Throughout the past year, I have heard vigorous discussions revolving around the recurring topic of bloggers signing with agents. This past weekend was no different. A post on the Global Bloggers Network Facebook group tallied over 110 comments, proving that the topic of blogger agents is still hot.
While attending various community events over the past year, I heard many agent proponents profess how agents allow bloggers to focus on their craft, provide direction and focus for the blog and act as invaluable intermediaries or negotiators. On the flip side, I heard concerns over agents influencing the work of bloggers in such a way that the integrity of a blog could be compromised.
Meanwhile, over the past year, I have also observed an increase in the number of travel bloggers who create content as a full-time job, represent brands, and publish blog posts that are marked as sponsored.
So what does this mean for the travel industry and travel blogging?
A New York Times article published a few months ago regarding fashion bloggers might lend a bit of insight. The article focuses on several bloggers who recently signed with a new agency in New York that represents fashion and lifestyle bloggers. According to the article,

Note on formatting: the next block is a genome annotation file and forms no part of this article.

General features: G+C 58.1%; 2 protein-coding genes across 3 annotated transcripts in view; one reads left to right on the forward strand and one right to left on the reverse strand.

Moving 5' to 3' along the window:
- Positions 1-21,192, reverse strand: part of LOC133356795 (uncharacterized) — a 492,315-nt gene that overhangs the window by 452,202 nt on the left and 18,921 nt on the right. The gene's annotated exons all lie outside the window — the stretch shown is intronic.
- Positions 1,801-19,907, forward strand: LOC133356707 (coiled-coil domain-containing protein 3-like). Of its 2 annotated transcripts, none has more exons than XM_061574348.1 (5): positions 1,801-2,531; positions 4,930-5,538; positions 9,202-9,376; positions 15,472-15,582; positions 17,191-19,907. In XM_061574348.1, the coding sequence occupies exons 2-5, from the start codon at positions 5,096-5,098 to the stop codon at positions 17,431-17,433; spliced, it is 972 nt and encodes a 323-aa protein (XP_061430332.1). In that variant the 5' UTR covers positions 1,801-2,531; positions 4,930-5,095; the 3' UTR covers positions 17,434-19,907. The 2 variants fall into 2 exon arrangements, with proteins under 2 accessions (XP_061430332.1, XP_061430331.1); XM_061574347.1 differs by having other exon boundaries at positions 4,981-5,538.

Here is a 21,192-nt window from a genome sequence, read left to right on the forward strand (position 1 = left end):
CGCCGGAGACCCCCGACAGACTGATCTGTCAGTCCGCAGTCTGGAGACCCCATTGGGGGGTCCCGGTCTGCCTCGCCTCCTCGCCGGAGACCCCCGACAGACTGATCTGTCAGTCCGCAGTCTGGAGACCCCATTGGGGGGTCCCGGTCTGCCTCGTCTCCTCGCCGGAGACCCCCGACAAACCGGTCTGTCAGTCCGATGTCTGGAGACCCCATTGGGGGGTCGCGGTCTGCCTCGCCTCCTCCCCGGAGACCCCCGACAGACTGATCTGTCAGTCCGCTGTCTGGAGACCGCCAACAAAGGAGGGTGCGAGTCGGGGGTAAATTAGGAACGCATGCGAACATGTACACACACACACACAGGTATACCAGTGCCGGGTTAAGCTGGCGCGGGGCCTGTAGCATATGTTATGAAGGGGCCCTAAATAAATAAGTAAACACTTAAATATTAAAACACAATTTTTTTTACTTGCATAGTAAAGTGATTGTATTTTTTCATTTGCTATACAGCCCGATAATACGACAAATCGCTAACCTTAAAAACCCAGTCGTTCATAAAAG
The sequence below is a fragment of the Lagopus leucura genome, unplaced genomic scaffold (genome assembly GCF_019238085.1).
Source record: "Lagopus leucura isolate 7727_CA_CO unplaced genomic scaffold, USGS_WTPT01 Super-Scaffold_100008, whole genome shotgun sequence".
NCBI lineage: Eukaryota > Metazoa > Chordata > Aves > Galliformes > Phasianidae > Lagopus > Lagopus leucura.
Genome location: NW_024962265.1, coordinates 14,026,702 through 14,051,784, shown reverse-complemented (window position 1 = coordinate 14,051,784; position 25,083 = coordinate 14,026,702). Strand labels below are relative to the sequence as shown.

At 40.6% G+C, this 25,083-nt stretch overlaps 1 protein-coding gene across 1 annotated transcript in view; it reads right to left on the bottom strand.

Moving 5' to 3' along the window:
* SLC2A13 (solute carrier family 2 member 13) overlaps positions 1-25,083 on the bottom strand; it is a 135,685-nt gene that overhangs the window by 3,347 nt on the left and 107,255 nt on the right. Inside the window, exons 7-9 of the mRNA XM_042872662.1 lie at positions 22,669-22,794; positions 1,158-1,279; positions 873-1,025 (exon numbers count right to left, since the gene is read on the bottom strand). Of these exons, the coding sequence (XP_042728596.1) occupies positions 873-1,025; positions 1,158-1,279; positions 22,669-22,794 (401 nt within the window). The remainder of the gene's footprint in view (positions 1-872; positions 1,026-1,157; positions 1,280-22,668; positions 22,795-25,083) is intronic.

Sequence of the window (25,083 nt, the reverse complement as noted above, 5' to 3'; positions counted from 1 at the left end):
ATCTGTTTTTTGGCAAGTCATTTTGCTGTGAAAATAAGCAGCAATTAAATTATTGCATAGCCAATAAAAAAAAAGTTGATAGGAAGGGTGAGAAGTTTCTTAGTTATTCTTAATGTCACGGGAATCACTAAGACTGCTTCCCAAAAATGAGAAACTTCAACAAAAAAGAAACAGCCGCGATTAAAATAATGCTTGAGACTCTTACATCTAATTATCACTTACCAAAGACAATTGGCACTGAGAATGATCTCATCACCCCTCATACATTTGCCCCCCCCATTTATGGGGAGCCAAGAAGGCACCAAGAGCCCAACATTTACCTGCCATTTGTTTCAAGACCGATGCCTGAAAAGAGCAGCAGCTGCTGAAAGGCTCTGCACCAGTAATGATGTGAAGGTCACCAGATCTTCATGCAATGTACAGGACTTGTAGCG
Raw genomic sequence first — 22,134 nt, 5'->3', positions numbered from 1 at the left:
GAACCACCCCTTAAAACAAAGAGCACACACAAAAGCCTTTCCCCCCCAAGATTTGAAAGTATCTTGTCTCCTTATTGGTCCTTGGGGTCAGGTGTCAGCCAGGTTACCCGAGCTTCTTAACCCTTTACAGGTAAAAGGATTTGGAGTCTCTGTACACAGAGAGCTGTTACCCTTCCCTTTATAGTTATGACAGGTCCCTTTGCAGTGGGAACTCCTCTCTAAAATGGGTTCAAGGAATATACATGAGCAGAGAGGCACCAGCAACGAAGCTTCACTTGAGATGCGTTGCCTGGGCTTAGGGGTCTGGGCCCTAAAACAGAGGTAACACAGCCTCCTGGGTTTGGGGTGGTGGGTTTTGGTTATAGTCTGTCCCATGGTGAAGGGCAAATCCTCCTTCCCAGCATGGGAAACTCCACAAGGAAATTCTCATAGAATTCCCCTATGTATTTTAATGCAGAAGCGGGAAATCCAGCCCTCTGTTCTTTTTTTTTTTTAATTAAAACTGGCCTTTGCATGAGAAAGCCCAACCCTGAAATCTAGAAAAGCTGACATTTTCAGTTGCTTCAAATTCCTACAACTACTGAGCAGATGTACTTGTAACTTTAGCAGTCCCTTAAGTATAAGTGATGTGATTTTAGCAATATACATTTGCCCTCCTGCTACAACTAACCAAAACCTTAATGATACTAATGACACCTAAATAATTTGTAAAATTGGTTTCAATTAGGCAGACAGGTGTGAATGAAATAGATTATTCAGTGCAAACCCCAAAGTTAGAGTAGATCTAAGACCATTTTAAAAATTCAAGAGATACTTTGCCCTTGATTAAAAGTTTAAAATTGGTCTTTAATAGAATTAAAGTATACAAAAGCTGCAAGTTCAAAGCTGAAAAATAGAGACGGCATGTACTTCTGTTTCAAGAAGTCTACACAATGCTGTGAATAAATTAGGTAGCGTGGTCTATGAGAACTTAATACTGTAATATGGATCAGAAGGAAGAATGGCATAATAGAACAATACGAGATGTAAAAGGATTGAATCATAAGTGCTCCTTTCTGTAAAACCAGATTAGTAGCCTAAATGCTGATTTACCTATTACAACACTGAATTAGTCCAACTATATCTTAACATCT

The [Digital Brand Architects] agency, which represents about 50 bloggers who publish sites like The Glamourai and Bag Snob, operates out of a small office in the Chelsea neighborhood of Manhattan. Like any talent agency, it takes a cut of its clients’ earnings, in this case 15 percent.
In the NY Times article, Lindsey Calla, the 27-year-old behind the fashion blog Saucy Glossie, addresses the the fact that “‘Anybody that [sic] renders their services wants to be compensated.’” Admittedly, Calla has always shied away from the money topic, concluding that, “‘If somebody else is handling the negotiation, you’re left to do the creative stuff.’”
Besides your typical fashion or Hollywood agent, another common type of talent agent that springs to mind is one who represents those on the speaking or literary circuit. These speakers and authors, one could argue, are somewhat akin to power bloggers. Perhaps a look at the relationships between these clients and agents and their effect on the respective industries can provide us with some more insight into what the future holds for the travel industry.
It could reasonably be concluded that if someone had connected the dots sooner between influential bloggers and companies looking to get their message out, the travel blogging landscape would look very different than it does today. No matter how you look at it, the emergence of agents who represent bloggers unequivocally points to the evolving influence that bloggers have in their chosen vertical.
What do you think? Will blogger agents change the future of blogging?
IMAGE: Ezra Wolfe